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Ask the Expert: Accessing support for sufferers of domestic violence

Ask the Expert is our new series, in which we ask experts about how the COVID-19 pandemic is impacting their services, and how they’re adapting to support their communities.

Our first guest interviewee is Dickie James MBE, CEO of Staffordshire Women's Aid, part of the national charity working to end domestic abuse against women and children.

We asked Dickie about how sufferers of domestic violence and abuse can continue to access support during COVID-19.

The government have just launched the #YouAreNotAlone campaign. What are the key issues the campaign is tackling?

The #YouAreNotAlone initiative from the Home Office aims to reassure domestic abuse sufferers that support is available during the coronavirus lockdown, and warn perpetrators of abuse that their behaviour is never acceptable.

It is designed to encourage victims to contact the police, or local support services, if they can, and to convey the message that the police will remain vigilant and available regardless of the lockdown situation.

Members of the public have been asked to show solidarity for abuse victims by sharing a photo of a heart on their palm, and asking others to do the same. I think this is a really positive, and we do need to reach out to our communities in being aware of domestic abuse, and contact the police if they feel anyone in their neighbourhood is at risk.

How are refuges, and support services, adapting to manage both with demand and with movement restrictions?

It is very challenging, but most refuges have worked really hard to manage things, keeping women and children safe from their abusers as well as the pandemic as far as possible.

Support in the community is now being done remotely, via telephone, messaging and video. Helplines and live messaging are still operating.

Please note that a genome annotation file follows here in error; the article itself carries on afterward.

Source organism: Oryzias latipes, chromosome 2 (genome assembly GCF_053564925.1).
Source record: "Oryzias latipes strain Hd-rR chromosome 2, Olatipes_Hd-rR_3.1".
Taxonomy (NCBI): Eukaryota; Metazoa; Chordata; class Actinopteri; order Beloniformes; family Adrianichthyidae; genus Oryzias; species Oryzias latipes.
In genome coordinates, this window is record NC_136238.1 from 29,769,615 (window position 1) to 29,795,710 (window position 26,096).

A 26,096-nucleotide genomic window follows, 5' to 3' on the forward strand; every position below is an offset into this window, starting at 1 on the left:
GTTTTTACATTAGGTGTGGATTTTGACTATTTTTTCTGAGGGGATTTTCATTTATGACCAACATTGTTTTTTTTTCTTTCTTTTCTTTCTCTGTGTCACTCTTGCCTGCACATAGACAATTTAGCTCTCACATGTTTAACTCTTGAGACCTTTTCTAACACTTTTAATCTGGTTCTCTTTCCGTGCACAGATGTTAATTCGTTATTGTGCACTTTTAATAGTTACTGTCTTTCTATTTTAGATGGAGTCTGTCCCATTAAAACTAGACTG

My organisation runs a refuge with 12 self-contained apartments, and there are 24 children of all ages living there. It is tough enforcing social distancing, particularly when children are already so traumatised by their experiences of living with violence, but our sector is incredibly committed and we are being resourceful and creative.

What should people do if they're victim of, or suspect they know a victim of, domestic violence?

If possible, find a way to access support - even if the only thing you can do is tell a neighbour or close friend. I would like to see our local communities mobilise support, and ring helplines for advice, or ring the police if they have any doubt about someone’s safety.

If someone feels unable to call, or trapped, what should they do?

Victims can use the Silent Solution, which means they can ring the police, and if they are unable to talk, just press 55. The police will then flag this up as a domestic abuse call, and carry out a safe and well check.

One of the key messages of the #YouAreNotAlone campaign is that regardless of lockdown, you can leave your home and seek support in a situation where your home is abusive. You won’t get into trouble for leaving home to seek help in such a situation.

The national Women’s Aid Live Messaging service is a really useful service because it doesn’t involve speaking over the telephone. They offer expert support and advice, and can give helpful information about what is available to victims locally.

You can read more about the support available if you, or someone you know, is suffering from domestic abuse or violence on our dedicated advice page.

30th April 2020